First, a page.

On March 17th, many Americans, and especially those of Irish heritage, will be puttin’ on the green for St. Patrick’s Day. But in India, March 17th will be a day to burst out in a rainbow of many colors, as is traditional during the Hindu festival of Holi. This “Festival of Colors” has been described as “the world’s happiest event” as it breathes an air of joy and merriment. People “bury their hatchets” with a warm embrace and throw their worries to the wind. Every nook and corner presents a colorful sight. Young and old alike are covered with colors (red, green, yellow, blue, black and silver). People are seen singing, dancing and throwing colors on each other.
Holi welcomes the beginning of the new season, spring. In 17th century literature, it was identified as a festival that celebrated agriculture, commemorated good spring harvests and the fertile land. Hindus believe it is a time of enjoying spring's abundant colours and saying farewell to winter. Holi festivities mark the beginning of new year to many Hindus, as well as a justification to reset and renew ruptured relationships, end conflicts and accumulated emotional impurities from past.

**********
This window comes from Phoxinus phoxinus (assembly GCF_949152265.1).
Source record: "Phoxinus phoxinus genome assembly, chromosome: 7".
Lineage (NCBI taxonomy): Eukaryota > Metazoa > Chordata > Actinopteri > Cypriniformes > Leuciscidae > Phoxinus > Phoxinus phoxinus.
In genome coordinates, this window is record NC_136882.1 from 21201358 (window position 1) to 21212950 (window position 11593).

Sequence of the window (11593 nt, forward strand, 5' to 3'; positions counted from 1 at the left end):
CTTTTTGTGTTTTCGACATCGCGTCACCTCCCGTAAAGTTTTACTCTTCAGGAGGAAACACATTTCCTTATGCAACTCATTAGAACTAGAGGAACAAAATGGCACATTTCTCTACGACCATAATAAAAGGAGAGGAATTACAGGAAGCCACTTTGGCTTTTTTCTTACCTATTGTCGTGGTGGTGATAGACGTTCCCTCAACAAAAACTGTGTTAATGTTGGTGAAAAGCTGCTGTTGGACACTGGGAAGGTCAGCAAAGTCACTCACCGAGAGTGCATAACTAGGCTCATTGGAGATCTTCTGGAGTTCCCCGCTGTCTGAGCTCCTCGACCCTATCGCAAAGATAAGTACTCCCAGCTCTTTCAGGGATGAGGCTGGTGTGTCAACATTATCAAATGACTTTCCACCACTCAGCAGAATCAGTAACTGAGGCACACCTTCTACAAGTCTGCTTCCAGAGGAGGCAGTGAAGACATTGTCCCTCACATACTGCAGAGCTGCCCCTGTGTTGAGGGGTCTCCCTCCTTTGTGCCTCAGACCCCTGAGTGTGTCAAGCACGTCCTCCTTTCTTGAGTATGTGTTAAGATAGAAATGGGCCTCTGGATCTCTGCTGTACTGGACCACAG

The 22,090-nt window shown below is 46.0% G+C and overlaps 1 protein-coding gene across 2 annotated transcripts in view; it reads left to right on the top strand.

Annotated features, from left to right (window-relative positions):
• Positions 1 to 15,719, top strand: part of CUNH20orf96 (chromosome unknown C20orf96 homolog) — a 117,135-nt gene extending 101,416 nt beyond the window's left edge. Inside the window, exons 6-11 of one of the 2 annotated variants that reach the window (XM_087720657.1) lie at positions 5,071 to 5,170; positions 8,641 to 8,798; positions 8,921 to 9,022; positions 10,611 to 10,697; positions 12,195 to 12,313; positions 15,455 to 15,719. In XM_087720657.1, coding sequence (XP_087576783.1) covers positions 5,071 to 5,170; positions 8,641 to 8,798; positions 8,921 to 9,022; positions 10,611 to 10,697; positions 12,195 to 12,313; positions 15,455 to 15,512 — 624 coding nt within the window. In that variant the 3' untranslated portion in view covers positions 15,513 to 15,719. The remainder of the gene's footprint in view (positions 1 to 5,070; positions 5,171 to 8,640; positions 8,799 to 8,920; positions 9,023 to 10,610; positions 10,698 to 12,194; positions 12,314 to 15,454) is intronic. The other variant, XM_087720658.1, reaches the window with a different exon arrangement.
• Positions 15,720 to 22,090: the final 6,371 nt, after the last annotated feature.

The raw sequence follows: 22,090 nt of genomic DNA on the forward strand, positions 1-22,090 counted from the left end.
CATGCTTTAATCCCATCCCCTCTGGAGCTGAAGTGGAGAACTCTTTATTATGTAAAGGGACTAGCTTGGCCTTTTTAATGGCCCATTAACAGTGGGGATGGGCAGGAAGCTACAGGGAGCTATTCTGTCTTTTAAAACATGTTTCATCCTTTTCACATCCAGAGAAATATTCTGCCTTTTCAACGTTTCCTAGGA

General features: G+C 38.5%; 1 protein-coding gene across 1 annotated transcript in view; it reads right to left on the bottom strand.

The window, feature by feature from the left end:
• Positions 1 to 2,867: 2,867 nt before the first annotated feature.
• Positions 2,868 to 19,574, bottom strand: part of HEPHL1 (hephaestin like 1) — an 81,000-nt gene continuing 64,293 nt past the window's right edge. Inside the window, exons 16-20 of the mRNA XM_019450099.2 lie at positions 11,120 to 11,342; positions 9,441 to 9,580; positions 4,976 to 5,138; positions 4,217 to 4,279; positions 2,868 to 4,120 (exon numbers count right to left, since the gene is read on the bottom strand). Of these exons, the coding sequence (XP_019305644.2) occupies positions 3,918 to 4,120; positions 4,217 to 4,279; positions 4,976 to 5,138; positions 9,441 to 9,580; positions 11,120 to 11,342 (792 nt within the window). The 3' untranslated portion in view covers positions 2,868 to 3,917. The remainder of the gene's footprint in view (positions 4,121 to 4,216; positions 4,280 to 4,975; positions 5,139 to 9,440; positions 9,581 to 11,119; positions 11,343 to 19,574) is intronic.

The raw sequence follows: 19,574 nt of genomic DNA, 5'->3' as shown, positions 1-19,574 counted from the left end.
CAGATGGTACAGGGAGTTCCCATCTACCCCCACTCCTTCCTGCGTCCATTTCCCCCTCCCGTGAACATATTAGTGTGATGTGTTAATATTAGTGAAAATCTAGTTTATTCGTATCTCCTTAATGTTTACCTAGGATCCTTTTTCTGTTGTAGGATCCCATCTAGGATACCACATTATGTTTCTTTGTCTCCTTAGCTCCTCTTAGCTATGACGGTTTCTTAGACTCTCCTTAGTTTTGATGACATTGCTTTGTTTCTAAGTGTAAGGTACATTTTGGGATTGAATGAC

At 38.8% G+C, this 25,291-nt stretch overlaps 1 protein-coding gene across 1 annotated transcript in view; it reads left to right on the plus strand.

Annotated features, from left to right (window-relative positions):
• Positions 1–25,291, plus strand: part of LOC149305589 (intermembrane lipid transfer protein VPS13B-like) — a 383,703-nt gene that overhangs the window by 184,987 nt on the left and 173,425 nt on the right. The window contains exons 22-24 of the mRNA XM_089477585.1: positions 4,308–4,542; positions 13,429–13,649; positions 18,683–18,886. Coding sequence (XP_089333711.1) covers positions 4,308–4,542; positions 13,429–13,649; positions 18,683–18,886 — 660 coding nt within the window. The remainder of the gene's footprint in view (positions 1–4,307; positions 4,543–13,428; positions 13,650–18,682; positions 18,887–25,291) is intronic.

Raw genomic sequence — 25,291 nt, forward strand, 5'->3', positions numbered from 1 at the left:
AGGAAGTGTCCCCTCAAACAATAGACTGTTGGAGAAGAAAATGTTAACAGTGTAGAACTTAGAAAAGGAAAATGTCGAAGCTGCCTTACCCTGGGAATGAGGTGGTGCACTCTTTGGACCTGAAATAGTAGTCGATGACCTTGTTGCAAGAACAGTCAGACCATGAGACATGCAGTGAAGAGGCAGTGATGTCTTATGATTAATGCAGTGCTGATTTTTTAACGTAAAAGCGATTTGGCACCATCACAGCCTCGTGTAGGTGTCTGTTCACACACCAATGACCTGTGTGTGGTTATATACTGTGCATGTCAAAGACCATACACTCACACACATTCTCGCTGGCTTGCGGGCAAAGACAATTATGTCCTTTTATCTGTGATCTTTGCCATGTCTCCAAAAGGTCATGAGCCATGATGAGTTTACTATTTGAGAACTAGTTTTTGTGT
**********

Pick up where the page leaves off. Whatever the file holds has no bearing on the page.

Celebrated with unstoppable energy, Holi in India transcends all people-created biases and differences of caste and gender. The fervor of Holi festival takes into its grip everyone, especially the youngsters. Reflecting the heightened spirit of the Holi festivities, a strong sense of revelry is overly obvious on this day. People express their emotions and demonstrate their affections and friendliness with complete freedom. This openness is apparent in Holi celebrations such as home get-togethers, Holi evening parties and card-game night-outs.
Holi is observed with special importance in the North of India. It solemnizes the love of Radha and Krishna, one of the many Divine couples in Hinduism. The spraying of colored powders recalls the love sport of Lord Krishna and His devotees.